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For the Record
August 01, 2005
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August 01, 2005

For The Record

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By Patriots linebacker Tedy Bruschi (above left), that he will sit out the upcoming NFL season. In February, 10 days after helping New England defeat the Eagles in the Super Bowl and less than a week after his first Pro Bowl appearance, Bruschi, 32, suffered a mild stroke that left him with blurred vision and numbness in his right side. A month later he had surgery to repair a hole in his heart that was believed to have been the cause of the stroke, and in June he participated in meetings during the Patriots' minicamp. But last week the team's second-leading tackler said he needed more time. (Bruschi has reportedly been cleared to work out and has been doing so for much of the summer but has not yet sought medical clearance to return to the field.) "[Football] is something I'll always want to do," he said. "But I've got to think about my wife and my sons and just make sure things are right."


The start of Ronny Turiaf's NBA career, after it was discovered that the Lakers' second-round draft pick (left) needs open heart surgery to repair an enlarged aortic root, a potentially fatal condition. Turiaf, 22, a 6'10" forward who was the West Coast Conference Player of the Year with Gonzaga last season, was cleared by doctors for the French national team, for which he played the last three summers, and again by the medical staff at the NBA's predraft camp last month. (Doctors knew about the abnormality but said he could play.) But after further testing Lakers doctors determined there was a 75% chance Turiaf could experience a potentially fatal episode within four years. He was scheduled to undergo surgery on Tuesday and will miss the entire 2005--06 season at a minimum. (The Lakers will likely void his contract but have offered to pay his medical bills.) "I definitely will be back on the court," Turiaf said.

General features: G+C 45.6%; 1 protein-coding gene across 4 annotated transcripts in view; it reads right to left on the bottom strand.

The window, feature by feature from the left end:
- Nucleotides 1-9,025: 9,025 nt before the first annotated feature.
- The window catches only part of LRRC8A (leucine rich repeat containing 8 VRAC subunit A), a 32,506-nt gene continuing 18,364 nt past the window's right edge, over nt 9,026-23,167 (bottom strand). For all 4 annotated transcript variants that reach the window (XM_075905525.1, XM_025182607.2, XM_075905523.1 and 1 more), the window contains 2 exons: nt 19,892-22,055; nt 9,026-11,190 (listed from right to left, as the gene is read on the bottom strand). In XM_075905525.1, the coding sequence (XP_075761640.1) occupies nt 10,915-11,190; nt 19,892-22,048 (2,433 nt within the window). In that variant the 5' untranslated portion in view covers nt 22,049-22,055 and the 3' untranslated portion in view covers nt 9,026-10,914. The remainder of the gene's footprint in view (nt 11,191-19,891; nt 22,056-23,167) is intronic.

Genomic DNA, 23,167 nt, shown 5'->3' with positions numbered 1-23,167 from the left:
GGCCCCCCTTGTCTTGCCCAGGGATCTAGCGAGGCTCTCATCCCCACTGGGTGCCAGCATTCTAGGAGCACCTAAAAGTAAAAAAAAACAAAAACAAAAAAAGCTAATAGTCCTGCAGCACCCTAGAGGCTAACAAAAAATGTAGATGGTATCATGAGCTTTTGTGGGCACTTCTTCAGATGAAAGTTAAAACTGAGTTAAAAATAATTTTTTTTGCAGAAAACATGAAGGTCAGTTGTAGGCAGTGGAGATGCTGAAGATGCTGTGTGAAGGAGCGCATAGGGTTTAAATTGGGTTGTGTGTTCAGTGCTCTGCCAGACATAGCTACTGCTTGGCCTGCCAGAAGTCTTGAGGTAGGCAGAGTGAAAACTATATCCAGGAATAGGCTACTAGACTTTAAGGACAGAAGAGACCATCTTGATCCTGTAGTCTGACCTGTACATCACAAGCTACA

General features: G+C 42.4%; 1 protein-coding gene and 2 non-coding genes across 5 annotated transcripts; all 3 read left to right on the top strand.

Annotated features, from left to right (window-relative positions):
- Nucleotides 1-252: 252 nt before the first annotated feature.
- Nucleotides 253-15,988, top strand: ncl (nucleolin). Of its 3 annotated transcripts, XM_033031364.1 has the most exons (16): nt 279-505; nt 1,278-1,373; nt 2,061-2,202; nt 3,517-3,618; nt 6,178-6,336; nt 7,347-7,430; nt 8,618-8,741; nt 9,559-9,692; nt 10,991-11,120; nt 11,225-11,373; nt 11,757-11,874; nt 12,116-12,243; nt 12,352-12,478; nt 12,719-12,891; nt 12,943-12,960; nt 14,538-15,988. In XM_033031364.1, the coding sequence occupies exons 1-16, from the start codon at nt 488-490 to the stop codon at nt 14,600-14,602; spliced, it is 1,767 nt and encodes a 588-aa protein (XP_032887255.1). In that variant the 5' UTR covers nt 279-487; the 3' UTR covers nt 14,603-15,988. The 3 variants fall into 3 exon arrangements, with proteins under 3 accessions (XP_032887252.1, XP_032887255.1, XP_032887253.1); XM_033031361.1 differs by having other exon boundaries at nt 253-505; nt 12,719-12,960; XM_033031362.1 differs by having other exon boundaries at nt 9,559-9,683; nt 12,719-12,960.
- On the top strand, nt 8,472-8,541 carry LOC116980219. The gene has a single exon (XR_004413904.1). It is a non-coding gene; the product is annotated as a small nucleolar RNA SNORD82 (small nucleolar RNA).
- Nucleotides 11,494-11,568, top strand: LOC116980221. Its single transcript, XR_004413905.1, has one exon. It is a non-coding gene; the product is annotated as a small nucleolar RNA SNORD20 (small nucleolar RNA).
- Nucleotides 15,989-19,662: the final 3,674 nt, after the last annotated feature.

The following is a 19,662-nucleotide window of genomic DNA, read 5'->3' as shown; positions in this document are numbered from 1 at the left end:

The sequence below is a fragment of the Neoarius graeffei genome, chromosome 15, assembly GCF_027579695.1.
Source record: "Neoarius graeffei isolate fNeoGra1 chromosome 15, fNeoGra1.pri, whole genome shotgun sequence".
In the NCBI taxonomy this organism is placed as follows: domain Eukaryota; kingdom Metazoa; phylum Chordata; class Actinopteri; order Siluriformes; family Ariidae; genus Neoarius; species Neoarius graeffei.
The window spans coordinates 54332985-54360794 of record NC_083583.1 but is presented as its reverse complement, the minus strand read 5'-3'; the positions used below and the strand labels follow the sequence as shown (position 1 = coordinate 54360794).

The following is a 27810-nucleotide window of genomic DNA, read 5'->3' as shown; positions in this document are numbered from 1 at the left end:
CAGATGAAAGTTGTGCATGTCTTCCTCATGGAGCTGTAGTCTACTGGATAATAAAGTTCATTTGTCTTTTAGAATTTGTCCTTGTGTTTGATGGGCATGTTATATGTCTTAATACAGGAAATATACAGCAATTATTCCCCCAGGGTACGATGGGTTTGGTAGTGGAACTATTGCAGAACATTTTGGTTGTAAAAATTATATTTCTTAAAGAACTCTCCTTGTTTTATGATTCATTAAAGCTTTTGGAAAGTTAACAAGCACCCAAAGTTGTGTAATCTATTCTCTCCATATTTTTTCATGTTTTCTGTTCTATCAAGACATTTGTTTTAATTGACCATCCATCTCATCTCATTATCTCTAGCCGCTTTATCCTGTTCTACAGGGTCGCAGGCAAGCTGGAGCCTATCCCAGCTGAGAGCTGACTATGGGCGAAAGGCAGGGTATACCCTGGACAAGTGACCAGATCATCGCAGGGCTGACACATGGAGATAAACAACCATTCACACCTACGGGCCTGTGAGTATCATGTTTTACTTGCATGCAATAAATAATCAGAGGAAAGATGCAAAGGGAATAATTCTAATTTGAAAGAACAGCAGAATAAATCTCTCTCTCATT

By a Las Vegas jewelry chain, WBC superlightweight champ Floyd Mayweather Jr., who allegedly has failed to pay a $124,000 bill. The owners of The Jewelers of Las Vegas say Mayweather, 28, has commissioned more than 20 custom pieces since 2003, including a personalized diamond-encrusted belt buckle and diamond-studded dog tags. Mayweather allegedly promised to settle his tab after three recent fights, including a knockout win over Arturo Gatti in the WBC title bout in June. Instead, he asked if he could return some of the pieces; the jewelers accepted the diamond-studded dog tags and said they'd give him store credit for the rest, but the bill would have to be paid.


At age 71, Hall of Fame offensive lineman Jim Parker (above), of congestive heart failure and kidney disease. Parker was an eight-time All-Pro who helped lead the Colts to two NFL titles in his 11-year career; in 1973 he became the first full-time offensive lineman enshrined in Canton. The Ohio State alum's most essential role with the Colts was protecting quarterback Johnny Unitas. "Look, if I break my arm, I can still play," Parker once said. "If [Unitas] breaks his, we're dead. So I got to feel like if anybody's arm gets broken, it had better be mine."


By the NHL, a host of rule changes that the league hopes will increase scoring and stir interest in the sport. After owners ratified a new labor agreement last Friday, instituting a $39 million per-team salary cap and ending a 310-day lockout, commissioner Gary Bettman announced that goalie pads will shrink, the center red line will be removed--clearing the way for long breakaway passes--and that deadlocked overtime games will be decided by shootout, ensuring that for the first time since the 1923--24 season every NHL game will have a winner.

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